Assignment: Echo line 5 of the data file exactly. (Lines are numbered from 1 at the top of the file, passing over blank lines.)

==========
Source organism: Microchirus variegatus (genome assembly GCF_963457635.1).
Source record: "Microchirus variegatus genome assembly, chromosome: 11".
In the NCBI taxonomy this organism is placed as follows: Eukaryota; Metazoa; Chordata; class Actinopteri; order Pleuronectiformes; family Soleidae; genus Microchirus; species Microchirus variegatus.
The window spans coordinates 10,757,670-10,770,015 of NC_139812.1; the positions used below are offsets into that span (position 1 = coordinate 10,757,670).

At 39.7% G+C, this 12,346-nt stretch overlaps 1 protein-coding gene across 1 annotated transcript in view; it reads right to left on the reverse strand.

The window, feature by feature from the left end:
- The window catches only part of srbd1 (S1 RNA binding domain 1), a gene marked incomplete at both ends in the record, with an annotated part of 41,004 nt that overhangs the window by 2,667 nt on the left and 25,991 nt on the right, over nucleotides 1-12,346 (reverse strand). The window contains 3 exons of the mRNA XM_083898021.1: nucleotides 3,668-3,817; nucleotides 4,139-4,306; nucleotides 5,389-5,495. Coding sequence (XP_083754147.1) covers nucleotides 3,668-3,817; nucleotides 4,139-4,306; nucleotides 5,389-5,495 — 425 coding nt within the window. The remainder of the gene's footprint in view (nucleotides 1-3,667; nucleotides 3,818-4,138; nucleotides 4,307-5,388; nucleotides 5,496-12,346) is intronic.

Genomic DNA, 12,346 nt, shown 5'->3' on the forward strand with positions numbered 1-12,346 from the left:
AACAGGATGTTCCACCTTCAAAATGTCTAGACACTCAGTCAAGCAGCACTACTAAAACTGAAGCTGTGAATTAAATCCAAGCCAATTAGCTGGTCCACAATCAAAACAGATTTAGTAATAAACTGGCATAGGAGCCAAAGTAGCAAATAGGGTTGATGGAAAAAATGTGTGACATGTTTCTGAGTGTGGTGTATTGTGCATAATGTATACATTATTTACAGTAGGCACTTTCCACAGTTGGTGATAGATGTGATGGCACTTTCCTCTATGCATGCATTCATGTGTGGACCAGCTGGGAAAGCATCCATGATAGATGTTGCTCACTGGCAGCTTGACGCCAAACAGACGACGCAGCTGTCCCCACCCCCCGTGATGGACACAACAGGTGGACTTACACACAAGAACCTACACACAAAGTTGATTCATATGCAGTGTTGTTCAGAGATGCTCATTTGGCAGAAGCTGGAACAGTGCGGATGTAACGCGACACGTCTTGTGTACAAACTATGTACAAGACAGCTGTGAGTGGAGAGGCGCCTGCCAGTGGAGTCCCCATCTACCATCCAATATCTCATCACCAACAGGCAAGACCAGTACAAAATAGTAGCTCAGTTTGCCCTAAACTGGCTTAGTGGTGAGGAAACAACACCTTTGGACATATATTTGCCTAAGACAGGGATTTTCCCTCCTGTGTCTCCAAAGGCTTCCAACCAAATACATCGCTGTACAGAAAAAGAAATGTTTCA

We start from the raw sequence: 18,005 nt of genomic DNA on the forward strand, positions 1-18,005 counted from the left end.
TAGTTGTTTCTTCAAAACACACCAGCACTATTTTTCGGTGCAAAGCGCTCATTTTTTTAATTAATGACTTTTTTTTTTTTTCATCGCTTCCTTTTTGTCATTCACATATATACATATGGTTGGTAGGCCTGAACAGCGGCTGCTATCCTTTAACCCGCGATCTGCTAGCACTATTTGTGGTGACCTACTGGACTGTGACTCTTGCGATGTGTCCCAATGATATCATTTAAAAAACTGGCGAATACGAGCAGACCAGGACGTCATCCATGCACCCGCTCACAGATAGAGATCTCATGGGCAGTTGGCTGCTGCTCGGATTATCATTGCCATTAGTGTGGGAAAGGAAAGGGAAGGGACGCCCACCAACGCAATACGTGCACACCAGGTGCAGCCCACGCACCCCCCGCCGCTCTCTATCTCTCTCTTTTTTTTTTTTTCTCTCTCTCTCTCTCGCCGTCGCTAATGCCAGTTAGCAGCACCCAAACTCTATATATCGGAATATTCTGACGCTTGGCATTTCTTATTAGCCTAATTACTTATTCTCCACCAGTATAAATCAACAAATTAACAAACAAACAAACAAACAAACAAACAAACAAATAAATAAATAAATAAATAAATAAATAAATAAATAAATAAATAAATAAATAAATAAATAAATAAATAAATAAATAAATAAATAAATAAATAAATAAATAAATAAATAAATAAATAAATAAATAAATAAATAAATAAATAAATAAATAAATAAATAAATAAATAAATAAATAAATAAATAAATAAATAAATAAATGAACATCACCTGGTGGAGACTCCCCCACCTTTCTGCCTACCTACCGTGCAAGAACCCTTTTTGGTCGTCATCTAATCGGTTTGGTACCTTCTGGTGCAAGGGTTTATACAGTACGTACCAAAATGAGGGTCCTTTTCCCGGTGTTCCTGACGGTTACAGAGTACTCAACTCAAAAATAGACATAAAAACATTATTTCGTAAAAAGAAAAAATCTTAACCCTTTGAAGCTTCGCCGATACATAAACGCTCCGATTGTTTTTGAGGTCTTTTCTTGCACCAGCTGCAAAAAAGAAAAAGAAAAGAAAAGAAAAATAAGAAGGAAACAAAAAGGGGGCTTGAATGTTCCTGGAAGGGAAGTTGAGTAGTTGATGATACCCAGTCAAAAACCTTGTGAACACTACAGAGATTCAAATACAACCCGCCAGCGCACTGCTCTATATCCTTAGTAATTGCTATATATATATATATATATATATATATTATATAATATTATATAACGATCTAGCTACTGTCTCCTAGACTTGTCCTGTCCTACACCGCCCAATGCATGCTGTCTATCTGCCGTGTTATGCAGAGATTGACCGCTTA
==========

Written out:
At 39.7% G+C, this 12,346-nt stretch overlaps 1 protein-coding gene across 1 annotated transcript in view; it reads right to left on the reverse strand.